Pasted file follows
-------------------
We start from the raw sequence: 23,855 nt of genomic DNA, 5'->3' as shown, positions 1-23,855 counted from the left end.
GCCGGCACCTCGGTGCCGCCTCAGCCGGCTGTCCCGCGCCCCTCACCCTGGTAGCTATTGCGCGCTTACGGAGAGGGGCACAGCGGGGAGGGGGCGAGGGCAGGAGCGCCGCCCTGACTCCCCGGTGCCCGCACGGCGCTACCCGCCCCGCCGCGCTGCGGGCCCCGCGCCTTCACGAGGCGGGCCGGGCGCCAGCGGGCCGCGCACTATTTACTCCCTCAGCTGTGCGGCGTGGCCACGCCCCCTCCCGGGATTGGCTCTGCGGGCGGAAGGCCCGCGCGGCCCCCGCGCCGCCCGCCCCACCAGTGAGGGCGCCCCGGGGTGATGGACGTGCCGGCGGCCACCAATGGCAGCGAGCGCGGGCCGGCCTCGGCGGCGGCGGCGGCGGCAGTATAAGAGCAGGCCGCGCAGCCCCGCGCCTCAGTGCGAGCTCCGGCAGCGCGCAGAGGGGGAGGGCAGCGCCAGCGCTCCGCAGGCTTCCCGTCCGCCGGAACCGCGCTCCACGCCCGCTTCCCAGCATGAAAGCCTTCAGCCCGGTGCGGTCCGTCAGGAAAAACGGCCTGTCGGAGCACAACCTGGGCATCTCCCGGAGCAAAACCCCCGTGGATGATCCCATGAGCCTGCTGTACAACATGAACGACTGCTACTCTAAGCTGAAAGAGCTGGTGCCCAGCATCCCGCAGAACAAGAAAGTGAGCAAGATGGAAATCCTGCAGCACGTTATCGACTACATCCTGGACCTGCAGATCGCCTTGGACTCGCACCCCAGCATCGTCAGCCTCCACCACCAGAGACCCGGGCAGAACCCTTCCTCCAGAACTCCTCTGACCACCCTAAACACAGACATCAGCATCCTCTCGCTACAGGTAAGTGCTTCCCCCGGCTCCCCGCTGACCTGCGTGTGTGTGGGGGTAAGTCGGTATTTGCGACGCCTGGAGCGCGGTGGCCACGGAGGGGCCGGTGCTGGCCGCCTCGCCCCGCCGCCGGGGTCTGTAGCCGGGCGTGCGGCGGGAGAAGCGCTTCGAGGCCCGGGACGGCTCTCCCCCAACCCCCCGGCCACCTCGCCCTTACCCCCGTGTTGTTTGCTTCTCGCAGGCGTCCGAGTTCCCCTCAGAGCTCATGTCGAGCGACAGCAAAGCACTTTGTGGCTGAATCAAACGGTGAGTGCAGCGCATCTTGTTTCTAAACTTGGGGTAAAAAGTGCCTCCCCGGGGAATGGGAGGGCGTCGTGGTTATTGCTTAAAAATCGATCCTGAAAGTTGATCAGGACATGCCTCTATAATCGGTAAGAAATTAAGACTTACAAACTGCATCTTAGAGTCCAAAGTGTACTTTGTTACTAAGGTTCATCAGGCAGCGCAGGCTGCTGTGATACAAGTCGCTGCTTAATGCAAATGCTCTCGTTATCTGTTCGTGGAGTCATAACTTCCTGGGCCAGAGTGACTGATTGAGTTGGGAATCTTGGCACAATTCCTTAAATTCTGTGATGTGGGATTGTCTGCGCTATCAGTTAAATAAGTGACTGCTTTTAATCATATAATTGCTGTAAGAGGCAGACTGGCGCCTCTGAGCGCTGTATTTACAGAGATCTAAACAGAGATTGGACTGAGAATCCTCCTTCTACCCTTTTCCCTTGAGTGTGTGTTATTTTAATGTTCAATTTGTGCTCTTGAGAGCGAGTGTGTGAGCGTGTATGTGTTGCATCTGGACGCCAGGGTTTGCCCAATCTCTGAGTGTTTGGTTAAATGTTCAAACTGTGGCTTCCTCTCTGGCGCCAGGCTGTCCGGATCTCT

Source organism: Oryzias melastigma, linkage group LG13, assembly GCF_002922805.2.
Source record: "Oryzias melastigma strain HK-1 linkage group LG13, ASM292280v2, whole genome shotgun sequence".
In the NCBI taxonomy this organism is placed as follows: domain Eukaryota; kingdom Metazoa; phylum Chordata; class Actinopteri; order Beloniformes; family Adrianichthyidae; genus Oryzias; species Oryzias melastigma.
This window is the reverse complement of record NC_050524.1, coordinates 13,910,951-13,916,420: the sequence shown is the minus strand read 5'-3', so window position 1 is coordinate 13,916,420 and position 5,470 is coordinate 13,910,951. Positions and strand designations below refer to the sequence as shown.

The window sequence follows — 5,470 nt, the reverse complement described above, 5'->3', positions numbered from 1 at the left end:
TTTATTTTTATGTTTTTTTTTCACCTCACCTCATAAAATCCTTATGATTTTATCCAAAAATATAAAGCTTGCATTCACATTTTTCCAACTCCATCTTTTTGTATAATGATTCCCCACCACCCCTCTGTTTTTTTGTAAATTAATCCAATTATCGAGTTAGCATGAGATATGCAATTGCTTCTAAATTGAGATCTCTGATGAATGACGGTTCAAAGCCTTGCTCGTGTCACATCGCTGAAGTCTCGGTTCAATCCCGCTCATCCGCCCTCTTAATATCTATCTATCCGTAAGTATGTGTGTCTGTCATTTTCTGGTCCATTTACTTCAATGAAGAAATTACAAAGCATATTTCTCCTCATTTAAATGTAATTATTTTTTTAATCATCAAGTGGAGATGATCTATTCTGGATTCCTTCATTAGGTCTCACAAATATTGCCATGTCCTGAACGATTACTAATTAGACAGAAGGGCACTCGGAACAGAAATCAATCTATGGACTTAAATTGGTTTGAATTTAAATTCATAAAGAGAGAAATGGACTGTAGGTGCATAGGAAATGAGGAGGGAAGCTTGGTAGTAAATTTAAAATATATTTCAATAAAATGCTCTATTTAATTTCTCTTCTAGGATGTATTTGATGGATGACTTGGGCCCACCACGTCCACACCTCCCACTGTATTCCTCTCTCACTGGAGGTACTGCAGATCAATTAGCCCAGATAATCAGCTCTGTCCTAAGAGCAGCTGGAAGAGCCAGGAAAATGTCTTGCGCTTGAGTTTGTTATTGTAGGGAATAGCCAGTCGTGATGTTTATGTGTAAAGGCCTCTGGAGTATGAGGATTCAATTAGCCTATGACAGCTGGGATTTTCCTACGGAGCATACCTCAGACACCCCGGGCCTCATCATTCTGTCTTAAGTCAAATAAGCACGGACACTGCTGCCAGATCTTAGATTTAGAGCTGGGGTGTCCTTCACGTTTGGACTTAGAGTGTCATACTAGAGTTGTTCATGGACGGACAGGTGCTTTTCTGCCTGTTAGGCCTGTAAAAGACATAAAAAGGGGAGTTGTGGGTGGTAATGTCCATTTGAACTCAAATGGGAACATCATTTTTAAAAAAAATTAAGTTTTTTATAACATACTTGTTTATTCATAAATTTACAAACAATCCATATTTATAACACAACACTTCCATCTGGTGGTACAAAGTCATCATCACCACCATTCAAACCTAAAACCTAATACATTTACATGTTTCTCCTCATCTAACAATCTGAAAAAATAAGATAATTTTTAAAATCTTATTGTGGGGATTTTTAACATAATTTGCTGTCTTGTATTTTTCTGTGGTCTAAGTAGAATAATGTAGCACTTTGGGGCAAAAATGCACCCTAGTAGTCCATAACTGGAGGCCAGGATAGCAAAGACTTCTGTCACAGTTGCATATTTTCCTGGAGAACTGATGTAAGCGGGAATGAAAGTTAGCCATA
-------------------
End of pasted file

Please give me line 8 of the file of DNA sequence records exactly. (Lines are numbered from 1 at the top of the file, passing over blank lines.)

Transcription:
TTTATTTTTATGTTTTTTTTTCACCTCACCTCATAAAATCCTTATGATTTTATCCAAAAATATAAAGCTTGCATTCACATTTTTCCAACTCCATCTTTTTGTATAATGATTCCCCACCACCCCTCTGTTTTTTTGTAAATTAATCCAATTATCGAGTTAGCATGAGATATGCAATTGCTTCTAAATTGAGATCTCTGATGAATGACGGTTCAAAGCCTTGCTCGTGTCACATCGCTGAAGTCTCGGTTCAATCCCGCTCATCCGCCCTCTTAATATCTATCTATCCGTAAGTATGTGTGTCTGTCATTTTCTGGTCCATTTACTTCAATGAAGAAATTACAAAGCATATTTCTCCTCATTTAAATGTAATTATTTTTTTAATCATCAAGTGGAGATGATCTATTCTGGATTCCTTCATTAGGTCTCACAAATATTGCCATGTCCTGAACGATTACTAATTAGACAGAAGGGCACTCGGAACAGAAATCAATCTATGGACTTAAATTGGTTTGAATTTAAATTCATAAAGAGAGAAATGGACTGTAGGTGCATAGGAAATGAGGAGGGAAGCTTGGTAGTAAATTTAAAATATATTTCAATAAAATGCTCTATTTAATTTCTCTTCTAGGATGTATTTGATGGATGACTTGGGCCCACCACGTCCACACCTCCCACTGTATTCCTCTCTCACTGGAGGTACTGCAGATCAATTAGCCCAGATAATCAGCTCTGTCCTAAGAGCAGCTGGAAGAGCCAGGAAAATGTCTTGCGCTTGAGTTTGTTATTGTAGGGAATAGCCAGTCGTGATGTTTATGTGTAAAGGCCTCTGGAGTATGAGGATTCAATTAGCCTATGACAGCTGGGATTTTCCTACGGAGCATACCTCAGACACCCCGGGCCTCATCATTCTGTCTTAAGTCAAATAAGCACGGACACTGCTGCCAGATCTTAGATTTAGAGCTGGGGTGTCCTTCACGTTTGGACTTAGAGTGTCATACTAGAGTTGTTCATGGACGGACAGGTGCTTTTCTGCCTGTTAGGCCTGTAAAAGACATAAAAAGGGGAGTTGTGGGTGGTAATGTCCATTTGAACTCAAATGGGAACATCATTTTTAAAAAAAATTAAGTTTTTTATAACATACTTGTTTATTCATAAATTTACAAACAATCCATATTTATAACACAACACTTCCATCTGGTGGTACAAAGTCATCATCACCACCATTCAAACCTAAAACCTAATACATTTACATGTTTCTCCTCATCTAACAATCTGAAAAAATAAGATAATTTTTAAAATCTTATTGTGGGGATTTTTAACATAATTTGCTGTCTTGTATTTTTCTGTGGTCTAAGTAGAATAATGTAGCACTTTGGGGCAAAAATGCACCCTAGTAGTCCATAACTGGAGGCCAGGATAGCAAAGACTTCTGTCACAGTTGCATATTTTCCTGGAGAACTGATGTAAGCGGGAATGAAAGTTAGCCATA